Another common use of Vaseline that has always baffled me is as a moisturizer for ultra delicate infant skin, especially in products for babies with eczema. As we’ll see below, products made with petroleum-based ingredients can cause irritation, clog pores, and even suffocate the skin. In fact, a study published in Pediatrics found that using topical petrolatum on low birth weight infants increased their risk of developing systemic candidiasis, possibly by creating a warm, damp environment for the yeast to flourish. Using these chemicals on delicate baby skin seems totally unnecessary to me since there are so many amazing natural alternatives like sunflower oil or our super gentle Body Butter–it’s the only product I used on Vienna when she was a baby!
It’s important to remember that even high end products or brands that claim to be natural can still use petroleum-based ingredients simply because they are cheaper to source, which means a better bottom line. Make sure to read your labels, especially if you have sensitive or acne prone skin, so that you can avoid these chemicals. I'll share the names to look out for below so that you can become a savvy shopper.
Why Are They Harmful?
Far from being a beauty booster, petroleum-based ingredients can have negative effects on the skin and overall health. The David Suzuki Foundation lists petrolatum as one of its Dirty Dozen Cosmetic Chemicals to Avoid because it can be contaminated with polycyclic aromatic hydrocarbons (PAHs). Researchers have found a correlation between exposure to these substances, including skin contact, and various types of cancers, including lung, skin, and bladder. In fact, the European Union classifies petrolatum as a carcinogen and restricts how it can be used in cosmetics.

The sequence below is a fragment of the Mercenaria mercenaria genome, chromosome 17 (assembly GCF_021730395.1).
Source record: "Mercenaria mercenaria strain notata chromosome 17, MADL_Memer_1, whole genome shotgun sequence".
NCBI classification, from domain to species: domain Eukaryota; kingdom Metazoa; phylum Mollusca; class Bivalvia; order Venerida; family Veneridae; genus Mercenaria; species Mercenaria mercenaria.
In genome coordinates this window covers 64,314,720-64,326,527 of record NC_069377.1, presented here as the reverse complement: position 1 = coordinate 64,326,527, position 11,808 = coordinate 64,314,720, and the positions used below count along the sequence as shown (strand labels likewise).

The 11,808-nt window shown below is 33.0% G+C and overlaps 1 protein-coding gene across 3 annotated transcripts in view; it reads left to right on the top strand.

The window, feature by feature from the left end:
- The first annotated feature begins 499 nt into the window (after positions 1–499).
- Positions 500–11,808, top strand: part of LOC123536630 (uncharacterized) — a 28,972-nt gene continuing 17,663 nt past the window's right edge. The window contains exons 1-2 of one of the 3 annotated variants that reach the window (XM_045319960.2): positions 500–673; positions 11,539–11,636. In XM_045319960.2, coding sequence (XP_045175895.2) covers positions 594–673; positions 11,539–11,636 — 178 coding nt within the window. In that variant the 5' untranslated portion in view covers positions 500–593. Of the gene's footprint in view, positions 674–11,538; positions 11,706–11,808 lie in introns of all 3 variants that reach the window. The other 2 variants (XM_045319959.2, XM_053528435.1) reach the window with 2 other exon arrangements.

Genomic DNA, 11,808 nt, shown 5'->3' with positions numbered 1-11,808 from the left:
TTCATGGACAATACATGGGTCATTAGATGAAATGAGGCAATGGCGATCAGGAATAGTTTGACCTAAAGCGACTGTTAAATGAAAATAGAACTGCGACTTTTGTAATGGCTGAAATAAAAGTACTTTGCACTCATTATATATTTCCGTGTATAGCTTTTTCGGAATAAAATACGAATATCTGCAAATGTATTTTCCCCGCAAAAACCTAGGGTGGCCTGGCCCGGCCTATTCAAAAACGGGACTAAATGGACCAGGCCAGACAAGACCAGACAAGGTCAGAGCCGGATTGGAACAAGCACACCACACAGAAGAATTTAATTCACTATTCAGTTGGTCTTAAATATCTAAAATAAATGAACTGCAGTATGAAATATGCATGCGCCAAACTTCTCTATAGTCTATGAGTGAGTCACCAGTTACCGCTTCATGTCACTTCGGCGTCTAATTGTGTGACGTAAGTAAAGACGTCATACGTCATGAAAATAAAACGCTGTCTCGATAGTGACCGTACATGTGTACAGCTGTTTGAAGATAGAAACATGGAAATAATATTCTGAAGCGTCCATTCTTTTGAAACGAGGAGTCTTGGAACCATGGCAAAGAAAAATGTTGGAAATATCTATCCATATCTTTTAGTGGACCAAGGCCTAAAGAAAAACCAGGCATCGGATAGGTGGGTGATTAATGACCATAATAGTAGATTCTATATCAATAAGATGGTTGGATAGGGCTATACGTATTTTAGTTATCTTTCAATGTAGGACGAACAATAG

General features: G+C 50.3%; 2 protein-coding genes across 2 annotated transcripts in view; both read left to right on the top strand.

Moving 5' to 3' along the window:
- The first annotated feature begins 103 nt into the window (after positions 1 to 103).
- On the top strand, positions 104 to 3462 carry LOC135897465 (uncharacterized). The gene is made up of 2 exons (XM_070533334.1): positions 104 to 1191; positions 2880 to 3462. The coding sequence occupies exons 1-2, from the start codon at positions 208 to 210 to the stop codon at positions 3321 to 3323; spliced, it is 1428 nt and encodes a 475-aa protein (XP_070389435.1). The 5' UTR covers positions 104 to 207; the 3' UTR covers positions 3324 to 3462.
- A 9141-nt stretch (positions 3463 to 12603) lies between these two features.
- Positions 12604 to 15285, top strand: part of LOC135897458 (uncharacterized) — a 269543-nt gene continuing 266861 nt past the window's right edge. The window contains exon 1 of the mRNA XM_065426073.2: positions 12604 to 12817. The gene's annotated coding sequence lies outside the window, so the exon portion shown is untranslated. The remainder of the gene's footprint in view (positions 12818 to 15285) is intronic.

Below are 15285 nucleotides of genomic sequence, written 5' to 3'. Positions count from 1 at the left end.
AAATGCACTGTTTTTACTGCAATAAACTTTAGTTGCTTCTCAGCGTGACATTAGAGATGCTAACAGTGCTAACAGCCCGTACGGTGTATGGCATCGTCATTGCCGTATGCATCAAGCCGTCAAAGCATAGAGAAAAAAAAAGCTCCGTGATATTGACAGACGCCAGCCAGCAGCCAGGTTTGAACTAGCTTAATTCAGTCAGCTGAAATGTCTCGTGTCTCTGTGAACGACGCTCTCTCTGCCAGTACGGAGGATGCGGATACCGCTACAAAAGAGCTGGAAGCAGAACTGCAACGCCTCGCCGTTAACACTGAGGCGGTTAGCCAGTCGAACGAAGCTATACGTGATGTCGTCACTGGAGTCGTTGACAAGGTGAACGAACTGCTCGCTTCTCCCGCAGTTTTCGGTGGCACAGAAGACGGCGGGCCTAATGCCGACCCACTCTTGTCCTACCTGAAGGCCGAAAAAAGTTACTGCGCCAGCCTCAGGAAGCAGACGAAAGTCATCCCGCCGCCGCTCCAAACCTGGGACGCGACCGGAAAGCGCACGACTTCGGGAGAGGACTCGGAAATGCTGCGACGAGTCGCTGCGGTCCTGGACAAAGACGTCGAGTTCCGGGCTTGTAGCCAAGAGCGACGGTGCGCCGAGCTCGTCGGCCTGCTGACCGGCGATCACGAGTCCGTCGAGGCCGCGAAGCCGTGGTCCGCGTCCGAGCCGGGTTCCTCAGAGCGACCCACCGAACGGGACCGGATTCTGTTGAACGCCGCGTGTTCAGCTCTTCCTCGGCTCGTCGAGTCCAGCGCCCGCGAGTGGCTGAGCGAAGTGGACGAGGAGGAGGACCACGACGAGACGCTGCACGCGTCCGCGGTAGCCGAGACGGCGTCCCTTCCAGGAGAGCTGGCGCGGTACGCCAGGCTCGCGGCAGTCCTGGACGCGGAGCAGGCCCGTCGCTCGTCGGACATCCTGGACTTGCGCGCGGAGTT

In addition to PAHs, petroleum-based ingredients have other negative health effects, especially when it comes to the skin. These chemicals:
And we can’t forget that phthalates are also derived from petroleum-based ingredients! I shared all the negative effects in my post about synthetic fragrances, but the short version includes hormonal disruption in men and women including early puberty development in young girls and lowered sperm counts in men.
With so many proven natural ingredients that can soothe and protect the skin, there’s no need to rely on beauty products that are loaded with petroleum-based ingredients. Just say no to petrochemicals - your skin will thank you!
What To Look For on Labels
Being educated on the different names for petroleum-based ingredients can ensure that you’re purchasing products that are healthy for your body and the planet. Some of the most common names you’ll see on products include:
By taking a few moments to check your labels you’ll be able to see whether your favourite beauty brands are clean and safe or possibly loaded with petrochemicals for a not so joyous beauty routine. Luckily, as consumers become more educated and aware of the health effects of these ingredients, companies are starting to formulate products that are pure and natural.
Non-Toxic Skin-Nourishing Alternatives
If you want to avoid beauty products loaded with petrochemicals and skin-irritating ingredients, it’s best to turn to nature to help support your skin barrier function, balance your pH, and hydrate your skin. Below I’ll share some of my favourite natural products that soothe and protect even the most sensitive skin.
I hope this post has opened your eyes to the prevalence of petroleum-based ingredients in beauty products and why you want to avoid them. Luckily, there are tons of amazing plant-powered ingredients that can nourish and protect your skin, naturally. To get started, explore Shop Joyous Health to find all-natural, plant-powered skincare, hair care, and body care products!